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Irish Bankers Federation voices Irish banks’ concerns on IAS 39 (and seeks deferral) Back  
Irish banks, alongside their counterparts worldwide, object to IAS 39 as they believe this standard would result in increased volatility in financial statements, partly because of its proposed new provisions on hedge accounting writes Catherine Burke. A temporary solution, she says, would be to proceed with the endorsement of IAS 39, but agree a sectoral carve-out for banks that would apply until IASB and the banking industry resolve the hedge accounting issues.
TThe IBF remains of the view that the standard is fundamentally flawed. As it stands, it would lead to a situation where organisation’s financial statements would fail to reflect the reality of underlying banking business. Business behaviors would be dictated by accounting rules. Our objective has consistently been to more closely align the requirements of the IAS 39 standard with current risk management techniques.

Irish banks, alongside their counterparts worldwide, object to IAS 39 as they believe this standard would result in increased volatility in financial statements, partly because of its proposed new provisions on hedge accounting.

The Irish banking industry remains fully committed to the IFRS programme and to financial reporting harmonisation and has committed enormous resources both to implementation programmes, and to the dialogue with the IASB to resolve the issues. While the discussions on the standard have at times become highly technical, at its simplest the debate has hinged on the issue of hedging. Some progress has been made on hedging proposals that could form the basis of a future standard, but these discussions will not yield a solution by the 2005 deadline.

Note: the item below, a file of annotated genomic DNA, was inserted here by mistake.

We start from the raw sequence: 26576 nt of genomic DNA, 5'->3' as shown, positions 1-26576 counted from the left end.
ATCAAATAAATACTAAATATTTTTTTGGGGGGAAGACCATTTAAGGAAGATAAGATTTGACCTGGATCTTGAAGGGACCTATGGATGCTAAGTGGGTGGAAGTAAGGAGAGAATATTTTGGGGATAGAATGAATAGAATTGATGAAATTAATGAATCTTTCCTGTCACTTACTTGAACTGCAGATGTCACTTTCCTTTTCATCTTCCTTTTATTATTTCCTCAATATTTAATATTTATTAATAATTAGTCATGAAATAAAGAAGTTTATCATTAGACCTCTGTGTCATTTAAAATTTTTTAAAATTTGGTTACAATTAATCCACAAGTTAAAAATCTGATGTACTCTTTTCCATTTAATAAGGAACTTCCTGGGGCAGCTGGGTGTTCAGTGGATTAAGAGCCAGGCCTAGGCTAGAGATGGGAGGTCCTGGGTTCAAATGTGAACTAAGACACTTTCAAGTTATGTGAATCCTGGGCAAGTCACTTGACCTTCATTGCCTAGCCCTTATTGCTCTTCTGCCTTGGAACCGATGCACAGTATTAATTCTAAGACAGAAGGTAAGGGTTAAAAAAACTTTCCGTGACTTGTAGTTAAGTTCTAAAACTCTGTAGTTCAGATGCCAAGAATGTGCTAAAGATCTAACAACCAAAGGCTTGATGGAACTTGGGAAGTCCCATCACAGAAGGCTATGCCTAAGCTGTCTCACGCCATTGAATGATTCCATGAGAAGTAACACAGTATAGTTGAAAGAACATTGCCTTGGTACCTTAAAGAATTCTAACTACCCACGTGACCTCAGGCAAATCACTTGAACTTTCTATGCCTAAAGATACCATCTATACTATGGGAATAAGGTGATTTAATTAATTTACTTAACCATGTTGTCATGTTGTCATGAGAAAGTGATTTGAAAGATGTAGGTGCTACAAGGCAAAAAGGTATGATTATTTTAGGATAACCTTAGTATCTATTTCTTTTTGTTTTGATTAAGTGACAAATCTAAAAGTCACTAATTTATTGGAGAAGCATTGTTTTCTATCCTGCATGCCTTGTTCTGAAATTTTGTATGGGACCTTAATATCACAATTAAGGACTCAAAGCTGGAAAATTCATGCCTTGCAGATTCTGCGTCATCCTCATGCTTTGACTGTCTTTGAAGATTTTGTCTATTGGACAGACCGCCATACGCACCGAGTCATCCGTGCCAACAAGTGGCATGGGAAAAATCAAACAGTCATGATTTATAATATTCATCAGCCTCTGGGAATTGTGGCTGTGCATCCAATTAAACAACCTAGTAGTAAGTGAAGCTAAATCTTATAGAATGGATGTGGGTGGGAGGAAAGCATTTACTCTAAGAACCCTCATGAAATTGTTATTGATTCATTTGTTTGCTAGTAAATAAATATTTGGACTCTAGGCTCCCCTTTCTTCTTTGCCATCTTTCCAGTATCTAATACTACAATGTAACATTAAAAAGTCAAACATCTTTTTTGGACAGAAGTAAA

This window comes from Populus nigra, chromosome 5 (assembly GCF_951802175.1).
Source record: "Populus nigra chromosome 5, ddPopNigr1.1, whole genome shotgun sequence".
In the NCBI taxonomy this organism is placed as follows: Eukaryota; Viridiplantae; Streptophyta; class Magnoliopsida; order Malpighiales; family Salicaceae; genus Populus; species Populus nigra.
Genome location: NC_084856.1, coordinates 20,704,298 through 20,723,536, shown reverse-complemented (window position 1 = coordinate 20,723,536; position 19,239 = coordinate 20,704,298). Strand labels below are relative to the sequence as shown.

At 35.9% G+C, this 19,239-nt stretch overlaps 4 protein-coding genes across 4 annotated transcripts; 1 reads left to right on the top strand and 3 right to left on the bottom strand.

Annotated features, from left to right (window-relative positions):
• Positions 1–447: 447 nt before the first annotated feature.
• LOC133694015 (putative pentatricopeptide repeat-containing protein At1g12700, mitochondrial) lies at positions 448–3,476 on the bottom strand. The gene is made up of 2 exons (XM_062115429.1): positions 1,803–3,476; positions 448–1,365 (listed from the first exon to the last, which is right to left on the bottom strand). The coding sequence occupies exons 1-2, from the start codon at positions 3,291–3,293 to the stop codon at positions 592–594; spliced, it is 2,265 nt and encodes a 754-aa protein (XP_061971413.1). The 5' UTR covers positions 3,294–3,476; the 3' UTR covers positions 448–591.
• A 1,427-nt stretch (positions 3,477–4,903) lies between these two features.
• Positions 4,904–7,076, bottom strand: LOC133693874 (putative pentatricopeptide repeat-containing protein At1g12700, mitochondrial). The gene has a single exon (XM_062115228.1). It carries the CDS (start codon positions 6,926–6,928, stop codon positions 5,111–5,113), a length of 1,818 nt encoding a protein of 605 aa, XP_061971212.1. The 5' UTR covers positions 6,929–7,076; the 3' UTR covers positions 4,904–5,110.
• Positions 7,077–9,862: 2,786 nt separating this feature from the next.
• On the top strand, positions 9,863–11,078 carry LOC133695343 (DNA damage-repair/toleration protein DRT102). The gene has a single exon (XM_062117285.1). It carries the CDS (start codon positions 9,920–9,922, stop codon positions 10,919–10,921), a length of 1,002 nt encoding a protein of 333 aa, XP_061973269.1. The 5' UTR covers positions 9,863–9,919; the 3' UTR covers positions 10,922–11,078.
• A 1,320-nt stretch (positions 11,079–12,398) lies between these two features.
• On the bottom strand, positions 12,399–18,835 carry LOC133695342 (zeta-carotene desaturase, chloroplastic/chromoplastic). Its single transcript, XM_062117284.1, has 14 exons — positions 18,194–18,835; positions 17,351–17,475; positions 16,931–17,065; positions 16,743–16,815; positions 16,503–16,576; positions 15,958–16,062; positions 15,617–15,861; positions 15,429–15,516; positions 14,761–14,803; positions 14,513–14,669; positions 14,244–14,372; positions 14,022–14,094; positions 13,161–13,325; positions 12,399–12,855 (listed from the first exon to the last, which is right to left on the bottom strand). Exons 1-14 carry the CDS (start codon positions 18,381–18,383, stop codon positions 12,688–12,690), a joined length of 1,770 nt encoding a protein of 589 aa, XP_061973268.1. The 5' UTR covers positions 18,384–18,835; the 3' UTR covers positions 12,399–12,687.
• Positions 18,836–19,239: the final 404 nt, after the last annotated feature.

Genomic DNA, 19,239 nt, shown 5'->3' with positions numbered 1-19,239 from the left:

At its most recent meetings, the EU Accounting Regulatory Committee (ARC), failed to take a formal vote on the standard. All eyes are now on the Commission to see what potential solutions could be found to allow a decision to be taken at the meeting of 08 September 2004.

In an attempt to reach such a compromise, we understand that the Commission has set out proposals by which the endorsement of IAS 39 could be achieved. The proposals outlined below will be discussed at the next ARC meeting with a proposal then likely to go to the Council of Ministers.

The ‘Carve Out’ proposal
Endorsing IAS 39 with the exception of the full fair value option and a limited number of provisions related to hedge accounting (macro-hedging)

The ‘carve out’ is seen by the Commission as consistent with the view that further progress on hedging must be made before IAS 39 can be adopted in full. This would involve deleting certain paragraphs of the standard and related application guidance and inserting additional text. The Commission views the carve out as temporary and is still expecting the IASB to amend IAS 39 in light of discussions with the European Banking Federation on a hedge accounting method that would more closely align to current asset and liability management practices. This would most likely involve an exposure draft by late 2005 with the new standard ready for 2006.

The fair value option has also been carved out because the Commission considers it inappropriate to adopt this option when it is still the subject of a proposed amendment. This is independent of its proposed action on hedging.

Opposed by IBF